Too bad they can't quit playing video games, jerking off to internet porn and falling for the ideological nightmares of drunken hypocrites like Ayn Rand. Maybe they actually could do something? Of course, that would require actual learning and thinking, rather than just following and parroting. I'm many years away from SS, btw. Besides, you know you really wouldn't spend that extra money at a church. You'd be wasting that money on a new game controller, a six pack of Amp, and a bunch of double cheeseburgers. ;D

BroncoBeavis
06-07-2013, 09:20 AM
Setting up a system composed of uber-powerful, global corporations and weak, decentralized governments is a recipe for disaster.

There are some risks there. But I think in a lot of cases we'd find local competition to be pretty nimble if they weren't also forced to fight a massive central government whose interests are so intertwined with the largest market players (contributors)

Smiling Assassin27
06-07-2013, 09:31 AM
Dude has NO clue what 'conservative' has historically meant, that much is obvious. Back to school for this guy.

Rohirrim
06-07-2013, 09:34 AM
There are some risks there. But I think in a lot of cases we'd find local competition to be pretty nimble if they weren't also forced to fight a massive central government whose interests are so intertwined with the largest market players (contributors)

It's simple. This morning, I was reading that in Canada, they are bringing up charges against Hershey, Mars and Nestle for collusion in the price fixing of chocolate.
http://worldnews.nbcnews.com/_news/2013/06/07/18820597-mars-nestle-hershey-accused-of-chocolate-price-fixing-conspiracy-in-canada?lite

They have a government entity called the Competition Bureau that makes sure the rules of the game are followed. I really doubt we could do the same in the U.S., especially since Citizens United, the dissolution of Glass/Steagle and the SCOTUS creating a new law that money equals speech.

Obushma
06-07-2013, 09:38 AM
Too bad they can't quit playing video games, jerking off to internet porn and falling for the ideological nightmares of drunken hypocrites like Ayn Rand. Maybe they actually could do something? Of course, that would require actual learning and thinking, rather than just following and parroting. I'm many years away from SS, btw. Besides, you know you really wouldn't spend that extra money at a church. You'd be wasting that money on a new game controller, a six pack of Amp, and a bunch of double cheeseburgers. ;D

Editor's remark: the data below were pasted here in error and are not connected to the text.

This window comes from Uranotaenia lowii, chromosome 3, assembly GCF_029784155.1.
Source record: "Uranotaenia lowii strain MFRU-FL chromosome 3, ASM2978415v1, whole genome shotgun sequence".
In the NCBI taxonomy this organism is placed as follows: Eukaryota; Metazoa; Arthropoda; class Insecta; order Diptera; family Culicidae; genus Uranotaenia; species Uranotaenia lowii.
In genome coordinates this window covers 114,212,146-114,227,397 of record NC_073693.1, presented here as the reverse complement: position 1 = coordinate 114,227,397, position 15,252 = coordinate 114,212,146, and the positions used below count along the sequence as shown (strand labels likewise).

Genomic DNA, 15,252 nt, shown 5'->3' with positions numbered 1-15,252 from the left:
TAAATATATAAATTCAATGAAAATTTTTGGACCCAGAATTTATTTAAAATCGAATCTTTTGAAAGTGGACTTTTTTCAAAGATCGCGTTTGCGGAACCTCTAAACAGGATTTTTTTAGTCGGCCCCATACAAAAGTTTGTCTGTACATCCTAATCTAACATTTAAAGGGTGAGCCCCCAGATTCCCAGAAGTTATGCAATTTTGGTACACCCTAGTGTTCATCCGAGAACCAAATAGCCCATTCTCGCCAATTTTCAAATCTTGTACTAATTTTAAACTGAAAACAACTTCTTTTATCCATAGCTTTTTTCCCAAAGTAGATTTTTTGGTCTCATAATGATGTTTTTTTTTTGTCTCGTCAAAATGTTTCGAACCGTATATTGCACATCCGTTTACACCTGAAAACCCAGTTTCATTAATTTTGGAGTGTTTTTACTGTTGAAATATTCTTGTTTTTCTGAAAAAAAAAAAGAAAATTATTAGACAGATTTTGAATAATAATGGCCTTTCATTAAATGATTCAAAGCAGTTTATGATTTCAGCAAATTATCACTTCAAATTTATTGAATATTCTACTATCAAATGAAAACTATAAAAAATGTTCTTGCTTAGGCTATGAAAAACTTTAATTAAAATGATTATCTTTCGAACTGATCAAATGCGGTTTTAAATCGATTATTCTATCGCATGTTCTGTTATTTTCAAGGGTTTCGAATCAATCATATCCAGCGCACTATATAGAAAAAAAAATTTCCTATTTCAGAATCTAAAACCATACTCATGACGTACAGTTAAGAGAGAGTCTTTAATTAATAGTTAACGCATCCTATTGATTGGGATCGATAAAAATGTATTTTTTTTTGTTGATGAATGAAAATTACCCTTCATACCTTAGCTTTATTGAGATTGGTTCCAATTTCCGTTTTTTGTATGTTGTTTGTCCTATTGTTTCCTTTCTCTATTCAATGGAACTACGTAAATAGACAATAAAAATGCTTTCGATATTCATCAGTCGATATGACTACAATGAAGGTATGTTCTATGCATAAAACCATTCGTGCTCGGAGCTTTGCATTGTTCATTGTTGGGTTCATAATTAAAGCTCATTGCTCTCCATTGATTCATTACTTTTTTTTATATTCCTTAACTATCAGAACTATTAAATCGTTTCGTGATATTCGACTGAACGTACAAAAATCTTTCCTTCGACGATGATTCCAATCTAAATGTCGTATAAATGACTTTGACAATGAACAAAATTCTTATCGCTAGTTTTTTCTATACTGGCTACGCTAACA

That sounds more like the Boomers, what you just described there. The Millennials started the two biggest political movements this country has seen. You're a funny guy, all on Obama's dick for his first 4, now it's..."I never liked Obama" Hilarious!

Rohirrim
06-07-2013, 09:46 AM
That sounds more like the Boomers, what you just described there. The Millennials started the two biggest political movements this country has seen. You're a funny guy, all on Obama's dick for his first 4, now it's..."I never liked Obama" Hilarious!

I admit, I voted for Obama the first time around. Of course, the choice offered by you brilliant Right Wingers was McCain and Palin. Had McCain won, America would now look like Greece and we'd have boots on the ground in Syria, not to mention, probably Egypt and Libya as well. And Palin backing him up?

That was a vote for the preservation of the country.

Oh, and what two movements are you talking about?

TonyR
06-07-2013, 09:50 AM
Dude has NO clue what 'conservative' has historically meant, that much is obvious. Back to school for this guy.

LOL You think it's this guy who has no clue? Facepalm. Headdesk.

Obushma
06-07-2013, 09:55 AM
I admit, I voted for Obama the first time around. Of course, the choice offered by you brilliant Right Wingers was McCain and Palin. Had McCain won, America would now look like Greece and we'd have boots on the ground in Syria, not to mention, probably Egypt and Libya as well. And Palin backing him up?

Thats funny, I voted in 08 and it wasn't for either McCain or Obama, what was your problem?

That was a vote for the preservation of the country.

Oh, and what two movements are you talking about?

OWS and the Tea Party

BTW, what the **** have the Boomers EVER done politically? Besides sit on their hands and let the politicians handle politics.

BroncoBeavis
06-07-2013, 10:00 AM
It's simple. This morning, I was reading that in Canada, they are bringing up charges against Hershey, Mars and Nestle for collusion in the price fixing of chocolate.